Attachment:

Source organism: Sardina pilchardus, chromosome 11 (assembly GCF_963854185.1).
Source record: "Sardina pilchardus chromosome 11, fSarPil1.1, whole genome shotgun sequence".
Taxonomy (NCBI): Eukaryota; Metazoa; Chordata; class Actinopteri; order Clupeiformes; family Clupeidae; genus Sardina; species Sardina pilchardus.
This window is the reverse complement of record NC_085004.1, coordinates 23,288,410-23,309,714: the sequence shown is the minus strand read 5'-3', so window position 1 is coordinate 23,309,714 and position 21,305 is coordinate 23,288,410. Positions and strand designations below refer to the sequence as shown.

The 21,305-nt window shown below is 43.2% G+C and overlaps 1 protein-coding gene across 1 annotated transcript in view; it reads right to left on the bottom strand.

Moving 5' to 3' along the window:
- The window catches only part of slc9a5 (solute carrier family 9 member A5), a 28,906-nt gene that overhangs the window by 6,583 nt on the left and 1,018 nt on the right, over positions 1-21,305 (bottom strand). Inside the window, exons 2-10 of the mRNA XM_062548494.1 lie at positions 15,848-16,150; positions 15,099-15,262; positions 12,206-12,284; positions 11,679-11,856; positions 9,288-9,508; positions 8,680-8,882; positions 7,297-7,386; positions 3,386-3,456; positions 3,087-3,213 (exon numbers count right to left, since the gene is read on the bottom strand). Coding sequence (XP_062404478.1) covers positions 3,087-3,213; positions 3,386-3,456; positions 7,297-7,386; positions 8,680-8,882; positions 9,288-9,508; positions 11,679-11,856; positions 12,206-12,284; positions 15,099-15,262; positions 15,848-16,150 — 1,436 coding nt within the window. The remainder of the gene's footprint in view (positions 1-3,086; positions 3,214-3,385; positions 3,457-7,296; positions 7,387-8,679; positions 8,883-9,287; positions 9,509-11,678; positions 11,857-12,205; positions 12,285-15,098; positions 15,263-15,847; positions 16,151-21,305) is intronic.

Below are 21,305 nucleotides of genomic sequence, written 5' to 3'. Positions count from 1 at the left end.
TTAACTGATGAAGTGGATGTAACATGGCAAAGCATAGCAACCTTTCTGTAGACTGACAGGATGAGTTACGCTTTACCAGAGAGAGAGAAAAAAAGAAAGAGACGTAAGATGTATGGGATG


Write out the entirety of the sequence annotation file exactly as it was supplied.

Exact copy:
Source organism: Sardina pilchardus, chromosome 11 (assembly GCF_963854185.1).
Source record: "Sardina pilchardus chromosome 11, fSarPil1.1, whole genome shotgun sequence".
Taxonomy (NCBI): Eukaryota; Metazoa; Chordata; class Actinopteri; order Clupeiformes; family Clupeidae; genus Sardina; species Sardina pilchardus.
This window is the reverse complement of record NC_085004.1, coordinates 23,288,410-23,309,714: the sequence shown is the minus strand read 5'-3', so window position 1 is coordinate 23,309,714 and position 21,305 is coordinate 23,288,410. Positions and strand designations below refer to the sequence as shown.

The 21,305-nt window shown below is 43.2% G+C and overlaps 1 protein-coding gene across 1 annotated transcript in view; it reads right to left on the bottom strand.

Moving 5' to 3' along the window:
- The window catches only part of slc9a5 (solute carrier family 9 member A5), a 28,906-nt gene that overhangs the window by 6,583 nt on the left and 1,018 nt on the right, over positions 1-21,305 (bottom strand). Inside the window, exons 2-10 of the mRNA XM_062548494.1 lie at positions 15,848-16,150; positions 15,099-15,262; positions 12,206-12,284; positions 11,679-11,856; positions 9,288-9,508; positions 8,680-8,882; positions 7,297-7,386; positions 3,386-3,456; positions 3,087-3,213 (exon numbers count right to left, since the gene is read on the bottom strand). Coding sequence (XP_062404478.1) covers positions 3,087-3,213; positions 3,386-3,456; positions 7,297-7,386; positions 8,680-8,882; positions 9,288-9,508; positions 11,679-11,856; positions 12,206-12,284; positions 15,099-15,262; positions 15,848-16,150 — 1,436 coding nt within the window. The remainder of the gene's footprint in view (positions 1-3,086; positions 3,214-3,385; positions 3,457-7,296; positions 7,387-8,679; positions 8,883-9,287; positions 9,509-11,678; positions 11,857-12,205; positions 12,285-15,098; positions 15,263-15,847; positions 16,151-21,305) is intronic.

Below are 21,305 nucleotides of genomic sequence, written 5' to 3'. Positions count from 1 at the left end.
TTAACTGATGAAGTGGATGTAACATGGCAAAGCATAGCAACCTTTCTGTAGACTGACAGGATGAGTTACGCTTTACCAGAGAGAGAGAAAAAAAGAAAGAGACGTAAGATGTATGGGATG